BOSTON -- Obese, postmenopausal women who adhered to a Paleolithic-type diet had improved biomarkers for insulin resistance compared with women on a low-fat diet, researchers reported here.
Among 70 women who were randomized to receive either a Paleolithic diet or a low-fat diet for 24 months, fatty acid and liver enzyme composition in the blood showed improved metabolic markers for lower insulin resistance, despite similar weight loss, Caroline Blomquist, a PhD candidate at Umeå University in Sweden, and colleagues, reported at the annual meeting of the Endocrine Society.
"A Paleolithic-type diet reduced specific fatty acids and desaturase activities in the blood, associated with insulin resistance, more distinctly than a control diet did, despite similar weight loss," Blomquist said in a presentation. "The Paleolithic-type diet may have long-term beneficial effects on obesity-related disorders such as insulin resistance and cardiovascular disease."
Estrogen decreases when women enter menopause, Blomquist said, leading to abdominal adiposity and increased insulin sensitivity. The mechanism at play with the Paleolithic diet, she added, was the pro-inflammatory factors stimulated by saturated fatty acids. "These proinflammatory factors can induce a low-grade inflammatory state in the body, resulting in decreased insulin sensitivity and cardiovascular diseases."
"Polyunsaturated fatty acids, from things like fish, can, on the other hand, have beneficial effects on insulin sensitivity by affecting specific genes, muscles, and the liver. Polyunsaturated fatty acids can also reduce inflammation and appetite," Blomquist said. "Dietary fatty acids influence adipose tissue function as well as whole body metabolism."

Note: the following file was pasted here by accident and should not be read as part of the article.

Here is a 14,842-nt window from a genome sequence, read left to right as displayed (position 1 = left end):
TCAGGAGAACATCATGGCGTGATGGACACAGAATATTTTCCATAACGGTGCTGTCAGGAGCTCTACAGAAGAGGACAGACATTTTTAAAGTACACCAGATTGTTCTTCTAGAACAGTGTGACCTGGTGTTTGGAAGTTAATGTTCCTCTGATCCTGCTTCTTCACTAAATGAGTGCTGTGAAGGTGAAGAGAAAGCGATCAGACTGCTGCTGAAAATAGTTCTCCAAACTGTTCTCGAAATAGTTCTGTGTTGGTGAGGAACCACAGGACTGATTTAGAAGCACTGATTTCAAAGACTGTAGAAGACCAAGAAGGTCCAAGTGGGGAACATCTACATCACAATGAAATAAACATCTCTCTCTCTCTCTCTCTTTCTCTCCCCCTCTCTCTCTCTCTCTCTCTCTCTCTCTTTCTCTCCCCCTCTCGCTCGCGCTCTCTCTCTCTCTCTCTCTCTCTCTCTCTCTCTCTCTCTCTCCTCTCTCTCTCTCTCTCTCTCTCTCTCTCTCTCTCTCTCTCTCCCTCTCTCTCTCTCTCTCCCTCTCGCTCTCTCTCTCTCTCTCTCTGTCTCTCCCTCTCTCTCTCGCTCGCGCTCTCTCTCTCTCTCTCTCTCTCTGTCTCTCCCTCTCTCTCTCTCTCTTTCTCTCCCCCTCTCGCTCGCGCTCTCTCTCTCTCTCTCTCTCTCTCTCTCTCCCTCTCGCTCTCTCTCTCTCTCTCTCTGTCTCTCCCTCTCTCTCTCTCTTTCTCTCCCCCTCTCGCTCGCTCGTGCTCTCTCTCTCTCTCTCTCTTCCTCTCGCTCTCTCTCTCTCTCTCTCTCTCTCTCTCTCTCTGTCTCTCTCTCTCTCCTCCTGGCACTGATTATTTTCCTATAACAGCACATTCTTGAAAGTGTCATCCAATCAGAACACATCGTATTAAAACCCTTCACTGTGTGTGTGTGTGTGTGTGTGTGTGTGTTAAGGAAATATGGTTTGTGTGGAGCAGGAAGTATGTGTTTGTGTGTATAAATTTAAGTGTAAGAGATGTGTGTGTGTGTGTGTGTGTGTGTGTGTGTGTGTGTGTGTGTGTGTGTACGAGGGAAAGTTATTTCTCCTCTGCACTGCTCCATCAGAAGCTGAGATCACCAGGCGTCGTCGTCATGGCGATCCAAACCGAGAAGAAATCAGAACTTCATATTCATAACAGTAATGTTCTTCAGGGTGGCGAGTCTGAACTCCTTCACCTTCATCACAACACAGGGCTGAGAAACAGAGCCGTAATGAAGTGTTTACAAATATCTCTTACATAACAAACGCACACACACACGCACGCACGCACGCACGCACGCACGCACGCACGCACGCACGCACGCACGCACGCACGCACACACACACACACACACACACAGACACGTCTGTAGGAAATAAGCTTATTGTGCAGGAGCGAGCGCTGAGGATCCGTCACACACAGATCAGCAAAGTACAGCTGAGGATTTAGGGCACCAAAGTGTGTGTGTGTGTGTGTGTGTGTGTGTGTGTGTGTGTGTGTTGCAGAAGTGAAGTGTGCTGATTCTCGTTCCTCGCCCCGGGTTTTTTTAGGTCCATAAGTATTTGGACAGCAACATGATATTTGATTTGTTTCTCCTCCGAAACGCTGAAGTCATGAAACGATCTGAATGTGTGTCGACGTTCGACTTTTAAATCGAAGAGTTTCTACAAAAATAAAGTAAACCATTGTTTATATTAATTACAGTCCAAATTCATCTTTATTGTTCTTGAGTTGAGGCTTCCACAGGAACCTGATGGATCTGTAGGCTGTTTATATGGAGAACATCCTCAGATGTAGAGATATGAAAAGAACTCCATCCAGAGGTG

All 70 of the women in the trial were healthy, obese, postmenopausal, and had normal plasma glucose levels. For the Paleolithic diet, women were instructed to consume a diet consisting of 30% protein, 30% carbohydrates, and 40% fats, including a good amount of unsaturated fatty acids. The Paleolithic diet allowed for consumption of lean meat, fish, fruits, vegetables, oils, and nuts, but not dairy, cereals, added salt, or refined fat and sugars.
For the low-fat diet, women were directed to consume 15% protein, 55% carbohydrates, and 30% fat. These women were told to increase their intake of whole grains, to use low-fat dairy products, and to have three servings of fish per week.
At the 6-month mark, women in the Paleolithic group lost more weight compared with women in the low-fat group, but by 24 months, the weight loss was similar between the groups, at 11% for the Paleolithic group and 8% for the low-fat group.
Blomquist noted potential bias in self-report food intake, and the use of biomarkers to identify dietary adherence.
The fish intake increased in both groups, according to the biomarkers for unsaturated fatty acids, which has been associated with insulin sensitivity. But, according to the biomarkers, this intake slowly leveled off for the remainder of the trial, Blomquist said.
The biomarker for dairy showed a sharp decrease among women in the Paleolithic diet after the first 6 months, and a slight uptick by the end of the trial.
There was a decrease in delta-9-desaturase activity, a liver enzyme associated with liver fat, insulin resistance, and mortality: "We found the index for this enzyme was reduced in the Paleolithic diet group during the intervention period," Blomquist said.
Adherence to the Paleolithic diet was strongest until 6 months, with an increase in fish intake and a decrease in intake of dairy compared with baseline and with the low-fat diet group. The metabolic profile showed a decrease in risk for insulin resistance in members of the Paleolithic dietary group at the 6-month mark.
The women in the Paleolithic diet reported that over the course of the 24-month trial, their saturated fatty acid consumption fell by 19%, but their monosaturated fatty acid consumption increased by 47%, and their polyunsaturated fatty acid consumption increased by 71% (P<0.001).